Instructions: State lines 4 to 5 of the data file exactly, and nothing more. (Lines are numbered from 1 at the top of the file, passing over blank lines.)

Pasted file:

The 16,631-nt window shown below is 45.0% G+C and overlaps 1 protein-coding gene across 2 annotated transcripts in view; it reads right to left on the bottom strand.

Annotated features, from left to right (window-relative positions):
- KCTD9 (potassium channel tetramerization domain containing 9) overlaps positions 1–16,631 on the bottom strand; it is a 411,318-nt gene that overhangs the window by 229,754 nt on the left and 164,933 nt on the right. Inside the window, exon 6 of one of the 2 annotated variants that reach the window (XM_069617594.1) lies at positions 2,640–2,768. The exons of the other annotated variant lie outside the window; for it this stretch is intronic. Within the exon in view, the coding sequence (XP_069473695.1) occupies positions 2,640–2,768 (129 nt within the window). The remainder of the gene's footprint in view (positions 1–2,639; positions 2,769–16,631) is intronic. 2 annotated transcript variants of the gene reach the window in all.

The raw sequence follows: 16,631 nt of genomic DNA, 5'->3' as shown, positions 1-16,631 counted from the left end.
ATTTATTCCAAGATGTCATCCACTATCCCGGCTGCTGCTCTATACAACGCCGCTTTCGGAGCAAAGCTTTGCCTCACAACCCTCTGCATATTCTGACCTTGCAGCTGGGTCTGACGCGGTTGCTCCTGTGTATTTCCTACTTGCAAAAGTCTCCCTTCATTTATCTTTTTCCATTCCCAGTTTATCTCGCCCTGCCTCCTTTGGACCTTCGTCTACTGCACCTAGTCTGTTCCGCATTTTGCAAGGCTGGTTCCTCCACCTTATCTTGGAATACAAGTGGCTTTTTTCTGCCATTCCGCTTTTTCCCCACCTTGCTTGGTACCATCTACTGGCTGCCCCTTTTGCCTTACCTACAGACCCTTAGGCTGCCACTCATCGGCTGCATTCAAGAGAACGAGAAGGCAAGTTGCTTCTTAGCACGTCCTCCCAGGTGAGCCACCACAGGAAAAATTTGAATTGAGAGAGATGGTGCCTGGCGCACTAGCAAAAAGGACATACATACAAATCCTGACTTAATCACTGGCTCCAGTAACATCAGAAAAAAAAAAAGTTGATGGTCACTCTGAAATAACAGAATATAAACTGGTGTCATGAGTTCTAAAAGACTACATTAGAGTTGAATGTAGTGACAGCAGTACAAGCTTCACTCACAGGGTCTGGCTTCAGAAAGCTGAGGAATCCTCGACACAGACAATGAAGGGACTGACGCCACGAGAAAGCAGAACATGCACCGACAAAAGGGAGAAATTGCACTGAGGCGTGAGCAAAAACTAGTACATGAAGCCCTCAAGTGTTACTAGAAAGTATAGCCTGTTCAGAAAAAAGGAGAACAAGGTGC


The raw sequence follows: 16,631 nt of genomic DNA, 5'->3' as shown, positions 1-16,631 counted from the left end.
ATTTATTCCAAGATGTCATCCACTATCCCGGCTGCTGCTCTATACAACGCCGCTTTCGGAGCAAAGCTTTGCCTCACAACCCTCTGCATATTCTGACCTTGCAGCTGGGTCTGACGCGGTTGCTCCTGTGTATTTCCTACTTGCAAAAGTCTCCCTTCATTTATCTTTTTCCATTCCCAGTTTATCTCGCCCTGCCTCCTTTGGACCTTCGTCTACTGCACCTAGTCTGTTCCGCATTTTGCAAGGCTGGTTCCTCCACCTTATCTTGGAATACAAGTGGCTTTTTTCTGCCATTCCGCTTTTTCCCCACCTTGCTTGGTACCATCTACTGGCTGCCCCTTTTGCCTTACCTACAGACCCTTAGGCTGCCACTCATCGGCTGCATTCAAGAGAACGAGAAGGCAAGTTGCTTCTTAGCACGTCCTCCCAGGTGAGCCACCACAGGAAAAATTTGAATTGAGAGAGATGGTGCCTGGCGCACTAGCAAAAAGGACATACATACAAATCCTGACTTAATCACTGGCTCCAGTAACATCAGAAAAAAAAAAAGTTGATGGTCACTCTGAAATAACAGAATATAAACTGGTGTCATGAGTTCTAAAAGACTACATTAGAGTTGAATGTAGTGACAGCAGTACAAGCTTCACTCACAGGGTCTGGCTTCAGAAAGCTGAGGAATCCTCGACACAGACAATGAAGGGACTGACGCCACGAGAAAGCAGAACATGCACCGACAAAAGGGAGAAATTGCACTGAGGCGTGAGCAAAAACTAGTACATGAAGCCCTCAAGTGTTACTAGAAAGTATAGCCTGTTCAGAAAAAAGGAGAACAAGGTGC